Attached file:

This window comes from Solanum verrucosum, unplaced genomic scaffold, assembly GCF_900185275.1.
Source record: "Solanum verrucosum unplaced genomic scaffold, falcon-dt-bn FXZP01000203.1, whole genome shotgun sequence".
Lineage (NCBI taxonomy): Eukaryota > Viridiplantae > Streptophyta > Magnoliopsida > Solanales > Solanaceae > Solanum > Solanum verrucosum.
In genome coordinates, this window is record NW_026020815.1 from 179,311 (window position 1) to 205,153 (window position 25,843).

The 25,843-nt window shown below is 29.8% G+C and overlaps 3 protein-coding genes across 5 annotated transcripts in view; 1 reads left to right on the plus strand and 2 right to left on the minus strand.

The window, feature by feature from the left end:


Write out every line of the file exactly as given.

This window comes from Solanum verrucosum, unplaced genomic scaffold, assembly GCF_900185275.1.
Source record: "Solanum verrucosum unplaced genomic scaffold, falcon-dt-bn FXZP01000203.1, whole genome shotgun sequence".
Lineage (NCBI taxonomy): Eukaryota > Viridiplantae > Streptophyta > Magnoliopsida > Solanales > Solanaceae > Solanum > Solanum verrucosum.
In genome coordinates, this window is record NW_026020815.1 from 179,311 (window position 1) to 205,153 (window position 25,843).

The 25,843-nt window shown below is 29.8% G+C and overlaps 3 protein-coding genes across 5 annotated transcripts in view; 1 reads left to right on the plus strand and 2 right to left on the minus strand.

The window, feature by feature from the left end: